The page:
diving in beqa island, fiji

Beqa Island dive guide

Beqa Island diving

Beqa lies 7.5 km south of Navua separated by a 853 feet (260 meters) deep marine passage. Beqa boasts a good variety of dive sites; from shallow diving to drift and from shark to wreck diving. The dive sites generally have a maximum depth of around 65 feet (20 meters) with some deeper dives in the passages. Sea fans, soft corals and crinoids decorate the reefs around this area with plenty of colours including bright yellow, orange and shades of pink and purple. The sites here are great for underwater photography and suit all levels of experiences.

Always dive according to your level of training.
Never enter the water without checking with the local dive center for safety, additional information, level required for each dive site and without being accompanied by a professional.
All the information provided is purely informative for our readers and shouldn't be used as is to plan your immersion.

Average Water surface temperature: From 23°C to 29°C (72° F to 84 °F).
Visibility often averaging: Visibility is between 15 and 40 feet (49 to 12 meters). Best visibility is during winter months from July to September
Best time to visit: The season for Beqa Island diving runs all the year round; but from November to January may have the stronger winds and surface conditions
Possible to dive all year round.

Beqa is reputed as being one of the best shark diving spots in the world. More than eight species of sharks and over 300 species of fish can be seen in its waters. Blacktip reef sharks, whitetip reef sharks, grey reef sharks, silvertip sharks as well as tawny nurse sharks, sicklefin lemon sharks, bull sharks and the occasional tiger shark can be seen on dives. Giant groupers, maori wrasse, rainbow runners, giant trevally and java morays are also present. 

On the edge of Beqa passage there lies a patch reef named Shark reef; it became a marine reserve in April 2004. It is a protected area where you can enjoy interacting with a wide variety of fish and 8 different species of sharks as mentioned before.

There is a reef around the island and the barrier reef around the lagoon of Beqa, both made up of colourful coral developed over hundreds of years. Hundreds of marine species have made this reef their home.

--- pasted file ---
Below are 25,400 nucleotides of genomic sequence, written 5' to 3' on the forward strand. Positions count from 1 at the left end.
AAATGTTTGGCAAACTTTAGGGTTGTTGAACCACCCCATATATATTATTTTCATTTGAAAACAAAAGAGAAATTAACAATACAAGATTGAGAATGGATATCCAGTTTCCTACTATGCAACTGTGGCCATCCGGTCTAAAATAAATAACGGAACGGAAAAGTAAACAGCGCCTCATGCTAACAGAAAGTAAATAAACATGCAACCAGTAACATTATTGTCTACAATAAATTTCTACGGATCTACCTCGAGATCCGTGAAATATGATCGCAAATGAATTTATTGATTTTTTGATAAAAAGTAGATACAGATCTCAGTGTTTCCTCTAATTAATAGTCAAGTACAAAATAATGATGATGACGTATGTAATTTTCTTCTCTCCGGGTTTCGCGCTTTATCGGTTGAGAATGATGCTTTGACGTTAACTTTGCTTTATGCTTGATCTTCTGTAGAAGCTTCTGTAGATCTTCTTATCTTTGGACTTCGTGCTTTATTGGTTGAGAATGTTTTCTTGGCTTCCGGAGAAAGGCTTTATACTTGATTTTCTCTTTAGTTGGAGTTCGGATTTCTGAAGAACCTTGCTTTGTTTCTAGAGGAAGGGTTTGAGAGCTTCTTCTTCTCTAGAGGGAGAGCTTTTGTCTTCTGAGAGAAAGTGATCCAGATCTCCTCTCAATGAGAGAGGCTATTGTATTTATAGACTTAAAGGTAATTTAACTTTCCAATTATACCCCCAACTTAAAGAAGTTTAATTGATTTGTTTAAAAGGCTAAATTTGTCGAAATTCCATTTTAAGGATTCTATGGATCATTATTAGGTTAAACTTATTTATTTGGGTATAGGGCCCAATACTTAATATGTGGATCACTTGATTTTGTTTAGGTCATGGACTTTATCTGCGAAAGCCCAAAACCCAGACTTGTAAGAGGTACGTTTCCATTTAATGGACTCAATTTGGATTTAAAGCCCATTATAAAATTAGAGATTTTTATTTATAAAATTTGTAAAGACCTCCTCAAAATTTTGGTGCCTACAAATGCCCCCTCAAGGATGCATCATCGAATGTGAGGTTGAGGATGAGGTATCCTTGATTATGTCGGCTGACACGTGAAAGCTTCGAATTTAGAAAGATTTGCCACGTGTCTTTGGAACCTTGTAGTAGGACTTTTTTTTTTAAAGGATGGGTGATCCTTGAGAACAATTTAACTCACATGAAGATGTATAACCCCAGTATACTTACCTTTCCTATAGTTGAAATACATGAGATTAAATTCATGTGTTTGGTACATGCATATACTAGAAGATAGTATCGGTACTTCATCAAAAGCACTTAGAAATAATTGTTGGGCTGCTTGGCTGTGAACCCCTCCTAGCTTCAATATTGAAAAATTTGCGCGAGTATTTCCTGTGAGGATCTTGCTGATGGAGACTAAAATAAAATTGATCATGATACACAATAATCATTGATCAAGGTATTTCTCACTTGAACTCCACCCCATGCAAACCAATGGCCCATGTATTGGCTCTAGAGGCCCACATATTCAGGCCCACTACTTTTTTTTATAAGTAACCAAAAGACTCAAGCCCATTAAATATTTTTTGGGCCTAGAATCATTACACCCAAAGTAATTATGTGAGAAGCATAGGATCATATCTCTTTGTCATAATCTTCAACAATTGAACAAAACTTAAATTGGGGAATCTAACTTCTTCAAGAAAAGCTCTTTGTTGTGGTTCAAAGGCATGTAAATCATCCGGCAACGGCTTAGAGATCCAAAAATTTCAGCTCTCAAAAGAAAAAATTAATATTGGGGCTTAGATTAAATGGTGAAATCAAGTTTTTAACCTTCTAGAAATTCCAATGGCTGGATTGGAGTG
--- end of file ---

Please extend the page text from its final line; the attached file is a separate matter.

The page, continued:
Caesar's Rocks is one of the favourite dive sites here. Its beautiful topography attracts divers and underwater photographers; the colours here are vibrant and you can expect to see a collection of bommies dotted in soft corals. These bommies reveal a series of channels, caverns and windows. There are also giant gorgonians which are home to longnose hawkfish and trumpetfish and many others. This site is at a depth of 32 to 82 feet (10 to 25 meters) deep.

The Carpet Cove has two distinct features; it all depends where you are going to start your dive from. You may choose to dive the Japanese fishing boat which was sunk in Beqa in 1994; the wreck sits upright and intact in about 65 to 98 feet (20 to 30 meters) deep. The wreck is covered with encrusting sponges and soft corals and home to big lionfish. Not far from the wreck there is a wall that is part of the reef. It is covered with hard corals, soft corals and fans. Blue ribbon eel are likely to be seen around. You may also see brilliant purple queens, red-and-black anemonefish, and black-spot pygmy wrasses. This dive site is in about 19 to 98 feet (6 to 30 meters) deep with a visibility ranging from 32 to 98 feet (10 to 30 meters).

TASU II is another wreck dive site. This  decommissioned longline fishing boat was deliberately sank in the late 1990's. It lies in about 91 feet (28 meters) deep. There is a good growth of soft and hard corals, sea fans covering the wreck. You can expect to see a school of barracuda near the vessel and groupers hiding inside it.  This site is well protected from current and wind. The wreck is upright and intact and great for underwater photography.
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